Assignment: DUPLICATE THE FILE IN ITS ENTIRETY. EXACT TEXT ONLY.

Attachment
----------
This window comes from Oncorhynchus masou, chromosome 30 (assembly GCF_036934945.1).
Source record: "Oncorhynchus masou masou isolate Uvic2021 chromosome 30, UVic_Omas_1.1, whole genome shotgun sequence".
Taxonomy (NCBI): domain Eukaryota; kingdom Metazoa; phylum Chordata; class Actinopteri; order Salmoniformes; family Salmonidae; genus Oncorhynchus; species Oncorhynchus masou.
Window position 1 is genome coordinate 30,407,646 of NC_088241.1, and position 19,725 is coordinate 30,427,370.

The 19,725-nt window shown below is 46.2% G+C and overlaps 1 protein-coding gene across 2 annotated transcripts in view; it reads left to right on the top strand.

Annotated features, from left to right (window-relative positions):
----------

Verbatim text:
This window comes from Oncorhynchus masou, chromosome 30 (assembly GCF_036934945.1).
Source record: "Oncorhynchus masou masou isolate Uvic2021 chromosome 30, UVic_Omas_1.1, whole genome shotgun sequence".
Taxonomy (NCBI): domain Eukaryota; kingdom Metazoa; phylum Chordata; class Actinopteri; order Salmoniformes; family Salmonidae; genus Oncorhynchus; species Oncorhynchus masou.
Window position 1 is genome coordinate 30,407,646 of NC_088241.1, and position 19,725 is coordinate 30,427,370.

The 19,725-nt window shown below is 46.2% G+C and overlaps 1 protein-coding gene across 2 annotated transcripts in view; it reads left to right on the top strand.

Annotated features, from left to right (window-relative positions):